Guide to Buy a Home in New York 2 | Residential Property Types
Guide to Buy a Home in New York
Residential Property Types
SINGLE-FAMILY HOUSES, CO-OPERATIVE APARTMENTS, CONDOMINIUM APARTMENTS, AND COND-OPS DEFINED
What is a Single-Family House?
In the U.S., a single-family house is the most common form of home ownership. Ownership is evidenced by a deed that gives “free-simple” ownership of the house and the land on which it sits. The homeowner is responsible for payment of all real estate taxes, insurance, utility, and maintenance costs for the house.
What is a Condominium Apartment?
Condos are found in almost all U.S. cities. A condo, like a single-family house, is considered real property and the purchaser obtains title to the apartment by receiving a Deed from the seller. Rather than owning the building itself, a condominium unit owner owns the interior space of the apartment and a share of the building (known as the “common areas” or “common elements”) with the right to use the common areas of the building, such as the community facilities, laundry room, parking spaces, and hallways. Generally, a condo owner is permitted to alter the interior of his or her condominium apartment with permission from the condo board, provided that the alterations do not adversely affect the building’s structure or systems, or interfere with neighboring apartments.
What is a Co-operative Apartment?
Co-ops are common in New York City but relatively uncommon elsewhere. A co-operative corporation owns the building, including the individual apartments and the common areas. The corporation issues shares of its stock, which are allocated to each apartment, based upon its size and location within the building. As a shareholder in a co-operative corporation, you also receive a proprietary lease from the corporation, which gives you the right to live in the apartment. Most-co-operative corporations have a mortgage covering the entire building and each shareholder may obtain a loan for the purchase of their own apartment. Most co-operative corporations limit the amount of money a purchaser may borrow for the purchase of their apartment to an amount equal to between 50% and 80% of the purchase price. To obtain financing, a purchaser pledges their stock and lease as collateral for the loan and authorizes the lender to file a Uniform Commercial Code Financing Statement (UCC-1) to the county where the apartment is located to give the lender a lien against the apartment.
Each co-op corporation is governed by an elected board of directors whose powers are derived from the certificate of incorporation, the bylaws, the house rules, and the proprietary lease. The co-op’s board of directors establishes the co-op’s annual budget and makes all decisions about the operation of the building including the amount of the underlying mortgage, whether or not a purchaser’s or subtenant’s application to purchase or sublease in the building will be approved or disapproved, review and approval of repairs and alterations of individual apartments, repairs and capital improvements to the building, and the amount of monthly maintenance to be collected from the shareholders to cover the building’s operatizing expense. As a co-op owner, you pay a monthly maintenance fee to the co-op corporation to cover your share of the costs of operating the building. Typically, operating costs for the building are comprised of property taxes, monthly payments on the underlying mortgage, insurance, utilities, and labor costs.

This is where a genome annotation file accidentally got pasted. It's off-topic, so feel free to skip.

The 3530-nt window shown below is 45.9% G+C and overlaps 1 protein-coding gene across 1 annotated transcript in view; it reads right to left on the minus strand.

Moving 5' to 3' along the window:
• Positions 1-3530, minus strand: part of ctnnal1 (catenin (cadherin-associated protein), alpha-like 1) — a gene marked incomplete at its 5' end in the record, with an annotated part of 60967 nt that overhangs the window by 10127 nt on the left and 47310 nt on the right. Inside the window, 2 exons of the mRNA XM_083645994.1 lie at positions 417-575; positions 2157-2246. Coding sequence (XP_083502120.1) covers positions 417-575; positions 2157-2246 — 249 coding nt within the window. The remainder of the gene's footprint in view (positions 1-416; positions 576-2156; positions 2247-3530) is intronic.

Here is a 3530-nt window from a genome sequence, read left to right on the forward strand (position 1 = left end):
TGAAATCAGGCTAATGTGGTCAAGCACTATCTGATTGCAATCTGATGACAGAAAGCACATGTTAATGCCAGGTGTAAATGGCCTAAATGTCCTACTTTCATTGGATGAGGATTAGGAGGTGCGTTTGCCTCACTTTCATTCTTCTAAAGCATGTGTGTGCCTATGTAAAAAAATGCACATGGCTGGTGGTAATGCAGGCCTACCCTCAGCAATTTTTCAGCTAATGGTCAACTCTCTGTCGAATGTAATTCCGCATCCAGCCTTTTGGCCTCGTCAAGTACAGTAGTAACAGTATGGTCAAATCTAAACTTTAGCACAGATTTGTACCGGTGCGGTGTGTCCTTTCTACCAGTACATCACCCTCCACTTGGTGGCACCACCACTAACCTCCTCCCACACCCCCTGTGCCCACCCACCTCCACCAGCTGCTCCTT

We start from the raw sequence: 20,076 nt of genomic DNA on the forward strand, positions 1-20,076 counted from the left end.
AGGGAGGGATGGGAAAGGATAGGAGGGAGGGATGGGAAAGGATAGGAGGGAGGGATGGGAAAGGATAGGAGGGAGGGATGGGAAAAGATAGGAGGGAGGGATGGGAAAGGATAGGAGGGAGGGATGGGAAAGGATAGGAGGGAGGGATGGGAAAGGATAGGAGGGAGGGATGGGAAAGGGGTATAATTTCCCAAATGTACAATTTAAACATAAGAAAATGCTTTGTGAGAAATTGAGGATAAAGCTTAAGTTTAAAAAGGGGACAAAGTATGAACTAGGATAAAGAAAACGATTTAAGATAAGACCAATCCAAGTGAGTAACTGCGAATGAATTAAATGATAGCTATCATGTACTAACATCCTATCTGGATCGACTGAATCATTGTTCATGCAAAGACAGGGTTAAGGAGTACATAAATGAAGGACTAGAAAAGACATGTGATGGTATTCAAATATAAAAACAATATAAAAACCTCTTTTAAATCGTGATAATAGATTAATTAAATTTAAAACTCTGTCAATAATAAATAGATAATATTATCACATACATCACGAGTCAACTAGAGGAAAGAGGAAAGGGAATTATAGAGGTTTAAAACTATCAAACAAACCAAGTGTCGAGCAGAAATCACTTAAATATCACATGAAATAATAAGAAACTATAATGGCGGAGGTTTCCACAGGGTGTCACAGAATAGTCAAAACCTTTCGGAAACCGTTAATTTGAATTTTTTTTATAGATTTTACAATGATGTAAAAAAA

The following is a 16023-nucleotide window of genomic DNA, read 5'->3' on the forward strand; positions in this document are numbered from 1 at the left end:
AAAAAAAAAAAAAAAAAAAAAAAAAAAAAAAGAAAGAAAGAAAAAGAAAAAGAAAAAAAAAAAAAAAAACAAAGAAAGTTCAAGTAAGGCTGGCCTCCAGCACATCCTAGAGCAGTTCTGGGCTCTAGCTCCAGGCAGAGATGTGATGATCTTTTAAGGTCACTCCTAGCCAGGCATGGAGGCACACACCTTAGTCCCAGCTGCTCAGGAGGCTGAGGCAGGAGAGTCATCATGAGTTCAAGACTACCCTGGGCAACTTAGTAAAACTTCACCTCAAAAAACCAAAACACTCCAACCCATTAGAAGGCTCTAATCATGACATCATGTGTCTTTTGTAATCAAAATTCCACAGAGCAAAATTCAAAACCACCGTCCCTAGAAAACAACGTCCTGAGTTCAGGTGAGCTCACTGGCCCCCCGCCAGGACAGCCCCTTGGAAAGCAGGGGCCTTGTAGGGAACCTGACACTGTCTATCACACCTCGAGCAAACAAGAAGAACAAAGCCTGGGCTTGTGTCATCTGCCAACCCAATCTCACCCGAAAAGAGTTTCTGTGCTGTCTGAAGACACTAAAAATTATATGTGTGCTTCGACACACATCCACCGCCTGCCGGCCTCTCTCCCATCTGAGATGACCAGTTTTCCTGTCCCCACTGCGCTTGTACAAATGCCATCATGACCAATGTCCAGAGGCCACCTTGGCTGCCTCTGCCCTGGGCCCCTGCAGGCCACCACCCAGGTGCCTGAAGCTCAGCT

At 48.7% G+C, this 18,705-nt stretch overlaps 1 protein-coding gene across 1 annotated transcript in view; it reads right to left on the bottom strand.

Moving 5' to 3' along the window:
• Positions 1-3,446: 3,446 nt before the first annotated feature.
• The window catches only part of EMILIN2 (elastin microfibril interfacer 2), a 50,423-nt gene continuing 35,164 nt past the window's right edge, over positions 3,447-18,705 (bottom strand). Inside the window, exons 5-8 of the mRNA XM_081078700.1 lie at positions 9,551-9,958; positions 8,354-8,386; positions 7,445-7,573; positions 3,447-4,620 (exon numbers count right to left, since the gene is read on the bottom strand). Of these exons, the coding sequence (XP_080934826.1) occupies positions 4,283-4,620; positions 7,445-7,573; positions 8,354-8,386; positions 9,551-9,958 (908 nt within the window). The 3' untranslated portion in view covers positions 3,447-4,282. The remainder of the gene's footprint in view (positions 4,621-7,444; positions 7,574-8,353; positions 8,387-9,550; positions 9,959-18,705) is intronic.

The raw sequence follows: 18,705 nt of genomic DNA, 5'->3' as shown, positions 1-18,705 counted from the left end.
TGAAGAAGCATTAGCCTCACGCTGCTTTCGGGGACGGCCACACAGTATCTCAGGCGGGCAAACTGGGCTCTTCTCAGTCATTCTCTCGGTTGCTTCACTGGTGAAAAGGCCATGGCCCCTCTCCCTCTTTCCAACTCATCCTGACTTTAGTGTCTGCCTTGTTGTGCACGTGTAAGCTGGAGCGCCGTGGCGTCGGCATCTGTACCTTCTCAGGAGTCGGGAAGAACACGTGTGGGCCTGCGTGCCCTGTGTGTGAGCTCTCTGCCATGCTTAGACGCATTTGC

What is a Cond-op? (A Co-op inside of a Condo)
A cond-op is a residential co-operative building where the ground floor (typically consisting of commercial units such as offices or retain stores) is converted into a separate condominium unit owned by either an outside investor or by the original sponsor of the building. If the co-op corporating does not own the condominium portion of the building, the co-op corporation will not receive any of the rent paid by the commercial tenants. Nevertheless, most people refer to cond-ops when describing a co-op with policies regarding subletting and sales of the residential units similar to those for a condominium.
What is Land-Lease?
A land-lease co-op or condominium is a residential building in which the land beneath the building is owned by a third party. In some cases, having a land-lease can reduce the resale value of an apartment, but it is certainly not a reason to dismiss the transaction out of hand. Typically, land-lease arrangements occur when a real estate owner refuses to sell the land that a developer wishes to develop for a condominium or co-op. Apartments in land-lease buildings generally have higher carrying charges than in non-land-lease buildings because the rent for the land-lease is an additional operating expense included in the monthly maintenance or common charges. Some lenders may be unwilling to land in a land-lease building if the lease term is scheduled to expire in less than 30 years, or if the rent payable to the land owner is scheduled to escalate shortly based on the lease terms. Although it is highly unlikely that the landowner would refuse to renew the lease (most lease are renegotiated well in advance of their expiration), lenders still worry about their collateral. Since a land-lease apartment may be harder to finance, it may be more difficult to sell, which may also reduce its resale value. But land-lease properties also have an upside; their sales prices are often discounted (sometimes as much as 25%) relative to other comparable properties, offsetting some or all of the risk involved in owning such properties. At the very least, because of the discounted price, a purchaser may be able to purchase a larger apartment than he or she would have been able to afford otherwise.
Source: Keith A. Schuman